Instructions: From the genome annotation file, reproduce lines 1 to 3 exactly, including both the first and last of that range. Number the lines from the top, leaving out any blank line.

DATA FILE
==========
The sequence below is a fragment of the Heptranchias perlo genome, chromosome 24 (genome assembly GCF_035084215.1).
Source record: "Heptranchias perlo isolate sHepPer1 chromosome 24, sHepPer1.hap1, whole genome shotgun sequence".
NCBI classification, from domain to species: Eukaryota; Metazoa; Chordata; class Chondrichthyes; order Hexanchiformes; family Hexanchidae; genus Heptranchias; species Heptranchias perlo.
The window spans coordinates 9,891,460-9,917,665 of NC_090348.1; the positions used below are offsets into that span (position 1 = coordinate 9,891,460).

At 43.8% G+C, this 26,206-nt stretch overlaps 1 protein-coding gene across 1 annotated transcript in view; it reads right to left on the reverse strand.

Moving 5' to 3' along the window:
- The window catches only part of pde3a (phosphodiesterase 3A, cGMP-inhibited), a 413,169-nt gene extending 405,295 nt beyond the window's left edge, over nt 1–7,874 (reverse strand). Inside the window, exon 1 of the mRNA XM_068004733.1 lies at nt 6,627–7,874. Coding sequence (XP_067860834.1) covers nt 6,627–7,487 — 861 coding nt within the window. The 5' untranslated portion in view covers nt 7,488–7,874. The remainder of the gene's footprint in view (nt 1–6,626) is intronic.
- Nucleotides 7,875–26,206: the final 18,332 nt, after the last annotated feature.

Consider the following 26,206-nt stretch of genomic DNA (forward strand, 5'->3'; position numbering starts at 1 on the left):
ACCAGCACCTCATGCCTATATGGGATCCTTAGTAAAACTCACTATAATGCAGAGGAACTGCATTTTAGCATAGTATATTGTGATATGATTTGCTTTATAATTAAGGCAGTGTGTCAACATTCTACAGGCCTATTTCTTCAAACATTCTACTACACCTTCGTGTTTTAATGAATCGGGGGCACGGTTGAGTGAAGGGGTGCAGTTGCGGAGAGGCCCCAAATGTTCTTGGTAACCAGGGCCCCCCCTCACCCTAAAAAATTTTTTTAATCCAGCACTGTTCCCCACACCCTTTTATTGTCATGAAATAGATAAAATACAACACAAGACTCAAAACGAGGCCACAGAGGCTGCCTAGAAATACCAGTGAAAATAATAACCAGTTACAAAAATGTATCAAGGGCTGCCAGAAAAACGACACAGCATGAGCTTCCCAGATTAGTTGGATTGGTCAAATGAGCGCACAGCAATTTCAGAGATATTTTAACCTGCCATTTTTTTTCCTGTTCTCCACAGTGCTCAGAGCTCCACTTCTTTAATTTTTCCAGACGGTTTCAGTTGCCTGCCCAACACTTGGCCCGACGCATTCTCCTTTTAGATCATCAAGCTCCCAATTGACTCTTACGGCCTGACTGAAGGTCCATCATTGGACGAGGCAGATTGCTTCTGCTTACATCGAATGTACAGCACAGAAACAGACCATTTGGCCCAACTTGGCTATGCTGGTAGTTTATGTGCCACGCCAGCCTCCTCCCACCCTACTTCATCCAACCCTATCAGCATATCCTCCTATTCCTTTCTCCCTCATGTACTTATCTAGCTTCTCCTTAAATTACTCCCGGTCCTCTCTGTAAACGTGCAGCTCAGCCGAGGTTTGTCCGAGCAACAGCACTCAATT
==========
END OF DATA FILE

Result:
The sequence below is a fragment of the Heptranchias perlo genome, chromosome 24 (genome assembly GCF_035084215.1).
Source record: "Heptranchias perlo isolate sHepPer1 chromosome 24, sHepPer1.hap1, whole genome shotgun sequence".
NCBI classification, from domain to species: Eukaryota; Metazoa; Chordata; class Chondrichthyes; order Hexanchiformes; family Hexanchidae; genus Heptranchias; species Heptranchias perlo.